Softpedia News / Web / Internet Life
- Twitter Finally Rolls Out Night Mode Feature to Linux, Windows and Mac Users
Twitter announced today that it managed to implement the Night Mode feature to the desktop version of its social networking service, available on all Linux and Windows PCs, as well as Macs. The long-anticipated Night Mode feature is ready to conquer your desktop, help stop eye strain, and help you fall asleep after a long night of twittering. The feature is currently rolling out to the desktop version of twitter.com and should be supported on all modern web browsers, including Mozilla Firefox, Google Chrome, and Opera. iOS and Android users were able to enjoy the Night Mode feature on their devices for more than a year now, but it took a while to arrive on our Macs, Linux, and Windows PCs. By design, the Night Mode feature restricts blue light emanating from your display by changing its hue when you're working at night, but on the desktop it will only change the look of twitter.com from white to black. Here's how to enable Night Mode on twitter.com
- Twitter Bans User for Posting a Death Threat… Against a Mosquito
Twitter is ignoring all the calls to ban US President Donald Trump for repeatedly violating the terms of service, but instead, it doesn’t have a problem to block an account of a regular user who posted death threats against a mosquito. Twitter user @DaydreamMatcha discovered that his account was blocked by the service shortly after posting what he originally thought could be an amusing message for his followers: “Bastard! Do you enjoy biting me all over while I'm trying to relax and watch TV? Die? (Actually, you're already dead),” he posted referring to a mosquito in his room. The user also posted a photo with the mosquito squashed on the floor. But as it turns out, Twitter doesn’t allow any kind of threats to be posted on the service, so the @Dayd...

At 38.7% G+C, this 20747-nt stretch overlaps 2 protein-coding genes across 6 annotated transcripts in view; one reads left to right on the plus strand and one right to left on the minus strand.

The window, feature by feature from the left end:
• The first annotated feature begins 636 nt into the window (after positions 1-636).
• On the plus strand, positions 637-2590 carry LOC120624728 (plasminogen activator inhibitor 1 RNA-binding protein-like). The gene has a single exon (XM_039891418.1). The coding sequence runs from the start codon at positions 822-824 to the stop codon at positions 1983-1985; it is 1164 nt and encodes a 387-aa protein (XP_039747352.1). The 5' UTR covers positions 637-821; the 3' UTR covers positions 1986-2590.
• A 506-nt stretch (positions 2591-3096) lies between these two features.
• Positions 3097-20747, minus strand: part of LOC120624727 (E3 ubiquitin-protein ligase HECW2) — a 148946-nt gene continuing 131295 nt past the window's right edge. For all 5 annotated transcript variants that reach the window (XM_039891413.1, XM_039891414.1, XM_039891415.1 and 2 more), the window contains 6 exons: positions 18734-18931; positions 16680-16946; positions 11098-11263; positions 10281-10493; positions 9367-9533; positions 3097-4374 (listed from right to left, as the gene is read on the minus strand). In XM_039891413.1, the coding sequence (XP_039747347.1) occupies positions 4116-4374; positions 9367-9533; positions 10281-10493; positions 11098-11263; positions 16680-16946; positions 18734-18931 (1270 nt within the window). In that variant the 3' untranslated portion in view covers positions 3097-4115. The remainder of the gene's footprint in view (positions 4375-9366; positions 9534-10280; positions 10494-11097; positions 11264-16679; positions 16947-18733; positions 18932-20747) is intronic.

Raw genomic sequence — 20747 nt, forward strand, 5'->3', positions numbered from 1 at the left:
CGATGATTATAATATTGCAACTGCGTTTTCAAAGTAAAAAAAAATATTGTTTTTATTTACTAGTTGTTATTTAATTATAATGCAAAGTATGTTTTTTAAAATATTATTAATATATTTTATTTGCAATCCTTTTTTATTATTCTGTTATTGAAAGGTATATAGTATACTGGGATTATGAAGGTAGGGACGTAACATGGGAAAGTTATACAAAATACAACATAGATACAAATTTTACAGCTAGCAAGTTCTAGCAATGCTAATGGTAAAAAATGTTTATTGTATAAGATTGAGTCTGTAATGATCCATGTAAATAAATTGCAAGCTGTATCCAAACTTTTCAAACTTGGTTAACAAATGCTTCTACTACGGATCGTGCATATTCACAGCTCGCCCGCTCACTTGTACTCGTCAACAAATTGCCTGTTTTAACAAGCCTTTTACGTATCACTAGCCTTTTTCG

- Google Shuts Down the Internet in Japan… by Mistake
Google accidentally toggled the Internet switch to off in Japan last Friday, with customers of the biggest ISPs in the country unable to connect to the web for several hours. Google’s big oops moment took place after the company broke down a Border Gateway Protocol (also referred to as BGP) with a configuration error causing false announced peer prefixes sent to Verizon. This in turn caused Internet providers like NTT Communications and KDDI Corp. to be left without an Internet connection, with the luckiest of customers “only” experiencing a terribly slow connection. NTT’s Internet service, called OCN, is being used by nearly 7.7 million home users and 480,000 companies and is the largest in Japan. Google: Sorry, fixed! Google admitted the mistake in a statement issued to Japanese media, explaining that it corrected the bad configuration in just 8 minutes. The outage, however, lasted for several hours, and was first experienced at 12:22 PM local ...
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